Similar to Change Management, however this involves deployment within tight
timescales and certain stages may be omitted. This could be required to patch a high potential impact vulnerability, it could also be required if a patch has had undesired consequences and requires rolling back.
6.5.1 Centralised Deployment
In larger organisations this is often beneficial due to the number of devices that may require patching. It also means that patches can be obtained once either via the internet or other means and then distributed via the organisations LAN, which conserves often precious external bandwidth.
Patches should be obtained from reputable sources, in most instances this will be the vendor. The patch itself should be confirmed against published
checksums or digitally signed to prove its authenticity. Unofficial patches can cause adverse affects or/and additional vulnerabilities.
NHS Connecting for Health have negotiated a number of Enterprise Wide
Agreements for NHS organisations in England (other terms may be available for Home Countries).
Detail of the Novell ZenWorks product can be found here19
Many NHS organisations also use Microsoft products. Detail regarding Microsoft Systems Management Server and Client Access Licensing can be found here20 Microsoft also provides Windows Servers Update Services (WSUS).
Network device vendors often provide bespoke management software to enable central deployment of patches that can have added benefits such as monitoring and alerting. For example Cisco provides CiscoWorks21 software.
Some systems may be set to auto-update. When a patch becomes available it will be obtained (typically from the internet) and deployed automatically. This can be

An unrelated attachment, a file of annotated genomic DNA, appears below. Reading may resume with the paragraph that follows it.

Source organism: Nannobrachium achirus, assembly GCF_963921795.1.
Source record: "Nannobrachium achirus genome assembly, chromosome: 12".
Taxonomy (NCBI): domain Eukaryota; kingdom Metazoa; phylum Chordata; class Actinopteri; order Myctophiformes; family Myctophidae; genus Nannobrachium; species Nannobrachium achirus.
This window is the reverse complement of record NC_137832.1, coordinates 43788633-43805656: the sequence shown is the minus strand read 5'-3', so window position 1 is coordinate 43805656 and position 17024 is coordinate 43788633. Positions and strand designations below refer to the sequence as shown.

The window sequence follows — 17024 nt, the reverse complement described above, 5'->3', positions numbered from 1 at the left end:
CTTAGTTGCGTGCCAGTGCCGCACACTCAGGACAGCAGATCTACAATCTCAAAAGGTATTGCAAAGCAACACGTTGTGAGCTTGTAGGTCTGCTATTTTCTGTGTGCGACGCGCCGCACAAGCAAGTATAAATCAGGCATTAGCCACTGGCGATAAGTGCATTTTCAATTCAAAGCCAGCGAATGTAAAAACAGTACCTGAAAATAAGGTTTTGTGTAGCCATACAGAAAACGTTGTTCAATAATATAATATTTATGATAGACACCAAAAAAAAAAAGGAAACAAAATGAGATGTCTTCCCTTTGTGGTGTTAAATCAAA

advantageous in some circumstances however it can also have undesirable results. This approach is also very bandwidth inefficient in large organisations. The N3 network provides a central N3 Internet Gateway for use by NHS organisations, a large percentage of its bandwidth is taken up by update/patching downloads from the internet.
6.5.3 Single Instance patching
In some circumstances it may be required to physically attend a device to deploy a patch, this is obviously more labour intensive than the central deployment or
Reasons for using this approach may vary, however one reason could be the type of patch is to firmware or devices with limited network connectivity, which may mean this is the only realistic option available.
19 http://www.connectingforhealth.nhs.uk/newsroom/news-stories/news_novell http://www.novell.com/products/zenworks/configurationmanagement/ http://nww.connectingforhealth.nhs.uk/ewa/novell_faqs 20 http://www.microsoft.com/uk/nhs/pages/nhs_ewa_england.aspx 21 http://www.cisco.com/en/US/products/sw/cscowork/ps2425/index.html
NHS organisations should make efforts to centralise their updates where practical to ensure patches are not downloaded multiple times within the
21 6.5.4 Restarts or Service Stop